Panel closures and ventilating foam are key elements to help keep out insects and other animals. They’re vital in helping your home properly ventilate. Closures are custom-fit to your specific panels, and are an important accessory that aids successful installation.
All of these components make up the basic parts of most metal roofing systems. Of course, there are exceptions, excess parts, and other requirements that may differ from one panel type to another. However, the most basic and common roofing systems require those components for a complete and successful installation. Once your metal roof is installed, it’s also important to understand the different parts of your metal roofing structure. They are as follows:
- Decking — A roof’s decking is the surface installed over the roof framing to which the roofing material is applied. Think of it as the (typically) plywood base or foundation that underlayment and the metal panels are attached to.
- Soffit — The panels or material that connect a roof's overhang to the side of a building.
- Valley — The valley of a metal roof is the internal angle, formed by an intersection where two sloping planes meet, which provides water runoff.
- Pitch — Pitch refers to the slope of the roof plane. It’s measured by dividing the roof’s rise by its run. Steep slopes refer to any pitch greater than 3:12. Low slopes refers to any pitch less than 1.5:12.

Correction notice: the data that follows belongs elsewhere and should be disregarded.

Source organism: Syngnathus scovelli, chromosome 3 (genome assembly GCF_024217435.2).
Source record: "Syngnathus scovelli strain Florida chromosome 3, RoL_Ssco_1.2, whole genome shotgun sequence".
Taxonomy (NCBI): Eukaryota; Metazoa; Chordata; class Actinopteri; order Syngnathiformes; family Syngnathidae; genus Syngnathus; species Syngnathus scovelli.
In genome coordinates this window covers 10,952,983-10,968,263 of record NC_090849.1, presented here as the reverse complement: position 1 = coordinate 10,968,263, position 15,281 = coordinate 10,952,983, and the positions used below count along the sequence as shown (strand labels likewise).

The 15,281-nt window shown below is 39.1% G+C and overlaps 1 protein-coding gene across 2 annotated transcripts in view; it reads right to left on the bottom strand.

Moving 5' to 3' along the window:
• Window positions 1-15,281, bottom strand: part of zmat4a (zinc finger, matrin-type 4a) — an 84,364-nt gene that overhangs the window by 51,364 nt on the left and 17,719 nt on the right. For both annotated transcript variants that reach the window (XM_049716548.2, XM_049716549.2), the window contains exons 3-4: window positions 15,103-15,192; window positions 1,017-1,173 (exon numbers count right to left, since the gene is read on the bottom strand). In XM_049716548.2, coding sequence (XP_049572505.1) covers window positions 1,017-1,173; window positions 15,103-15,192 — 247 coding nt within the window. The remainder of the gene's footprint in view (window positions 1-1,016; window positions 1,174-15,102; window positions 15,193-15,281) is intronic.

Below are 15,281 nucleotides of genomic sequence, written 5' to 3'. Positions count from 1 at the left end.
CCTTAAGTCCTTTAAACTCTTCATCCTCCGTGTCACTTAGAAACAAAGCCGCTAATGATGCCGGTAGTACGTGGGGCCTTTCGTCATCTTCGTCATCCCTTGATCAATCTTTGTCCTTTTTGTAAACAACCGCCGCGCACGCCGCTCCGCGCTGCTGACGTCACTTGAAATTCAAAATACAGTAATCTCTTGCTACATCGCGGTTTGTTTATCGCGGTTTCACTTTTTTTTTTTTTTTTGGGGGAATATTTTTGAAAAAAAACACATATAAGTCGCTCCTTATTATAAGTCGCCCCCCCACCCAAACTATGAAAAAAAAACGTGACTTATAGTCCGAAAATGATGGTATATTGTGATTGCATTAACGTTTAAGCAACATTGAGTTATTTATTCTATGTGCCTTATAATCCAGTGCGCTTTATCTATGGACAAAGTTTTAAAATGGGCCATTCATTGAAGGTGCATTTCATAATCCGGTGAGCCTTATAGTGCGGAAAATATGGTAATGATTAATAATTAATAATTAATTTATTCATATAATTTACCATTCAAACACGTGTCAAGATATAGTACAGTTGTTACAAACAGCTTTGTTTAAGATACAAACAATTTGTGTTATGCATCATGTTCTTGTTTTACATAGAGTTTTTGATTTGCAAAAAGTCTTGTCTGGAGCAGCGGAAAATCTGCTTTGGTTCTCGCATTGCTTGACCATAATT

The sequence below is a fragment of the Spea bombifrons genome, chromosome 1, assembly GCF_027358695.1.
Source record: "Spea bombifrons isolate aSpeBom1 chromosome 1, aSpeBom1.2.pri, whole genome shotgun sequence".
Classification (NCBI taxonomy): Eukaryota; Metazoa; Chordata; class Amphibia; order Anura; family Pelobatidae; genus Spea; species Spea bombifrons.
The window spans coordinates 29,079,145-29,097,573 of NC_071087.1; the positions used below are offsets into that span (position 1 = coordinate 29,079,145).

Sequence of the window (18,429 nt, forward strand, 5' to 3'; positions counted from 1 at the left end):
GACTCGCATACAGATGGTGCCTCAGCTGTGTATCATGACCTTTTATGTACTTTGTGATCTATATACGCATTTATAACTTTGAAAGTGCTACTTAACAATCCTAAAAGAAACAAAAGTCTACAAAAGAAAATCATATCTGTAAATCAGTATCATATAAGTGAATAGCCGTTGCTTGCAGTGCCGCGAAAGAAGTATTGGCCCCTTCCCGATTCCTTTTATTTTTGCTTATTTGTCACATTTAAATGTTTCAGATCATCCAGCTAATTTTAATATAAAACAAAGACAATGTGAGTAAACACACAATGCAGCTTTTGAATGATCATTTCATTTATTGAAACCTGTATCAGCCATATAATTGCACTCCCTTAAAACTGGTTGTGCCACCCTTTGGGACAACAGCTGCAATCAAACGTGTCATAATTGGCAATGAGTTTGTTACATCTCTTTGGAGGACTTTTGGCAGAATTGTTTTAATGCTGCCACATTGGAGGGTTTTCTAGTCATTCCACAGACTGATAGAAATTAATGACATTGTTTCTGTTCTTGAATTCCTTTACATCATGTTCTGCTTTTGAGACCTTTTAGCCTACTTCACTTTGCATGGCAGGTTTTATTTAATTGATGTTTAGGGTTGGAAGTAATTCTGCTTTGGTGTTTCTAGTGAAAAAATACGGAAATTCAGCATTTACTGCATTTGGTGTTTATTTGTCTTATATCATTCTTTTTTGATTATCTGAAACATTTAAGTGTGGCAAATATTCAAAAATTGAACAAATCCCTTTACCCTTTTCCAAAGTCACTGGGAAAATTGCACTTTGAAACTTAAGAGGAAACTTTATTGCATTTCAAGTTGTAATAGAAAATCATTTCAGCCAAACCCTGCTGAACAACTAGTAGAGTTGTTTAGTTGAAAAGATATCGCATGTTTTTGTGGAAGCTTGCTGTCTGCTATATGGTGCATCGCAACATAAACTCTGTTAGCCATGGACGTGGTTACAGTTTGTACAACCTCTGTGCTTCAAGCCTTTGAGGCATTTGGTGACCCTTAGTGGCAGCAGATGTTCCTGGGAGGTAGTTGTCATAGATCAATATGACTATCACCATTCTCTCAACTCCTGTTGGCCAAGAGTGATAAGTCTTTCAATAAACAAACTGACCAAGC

- Eave — The portion or edges of the roof that hang out over or extend past the supporting wall. Typically, the eaves project beyond the side of the building.
- Ridge — The ridge refers to the very highest top section of the roof. This is where at least two roof slopes come together and commonly form a horizontal line.
- Fascia — This is the trim that’s right below the roof, which runs the perimeter of a building or structure. Typically, it’s a border for low-sloped roofing systems that keeps water from running into the structure and can even waterproof interior parts of the building or home.
- Flashing — Another way to ensure weather-tightness, flashing is a thin piece of metal used to help waterproof and seal different portions of the roofing system including valleys, chimneys, etc.
- Hip — Hips are external, jutting angles formed by two sloping roof planes intersecting. They run from the ridge to the eaves.
- Gable — Referring to the edge of the roof that runs from the eave to the ridge, a gable is a triangular portion of a wall between the edges of intersection roof pitches.
- Drip Edge — A drip edge is a piece of metal placed on the eave of a roof. It’s used to protect the underlayment and eave by directing water in the proper direction. It steers water into the gutter away from the fascia.
This list is not exhaustive of the variety of different parts which make up a metal roofing system. The parts, installation requirements, and other accessories needed may vary based on the panel profile chosen. You can find a full glossary-style list of terminology used in the industry here. If you’re ever unsure of a term, be sure to refer to it, as it can help you make a more informed decision.
You should also always talk to a Product Specialist about your metal roof. Our team of experts can help you select the right panel profile, gauge, and color/finish best-suited to your roof. They can also help you learn more about metal roofing and give you tips and tricks on the best ways to ensure successful installation of your metal roof.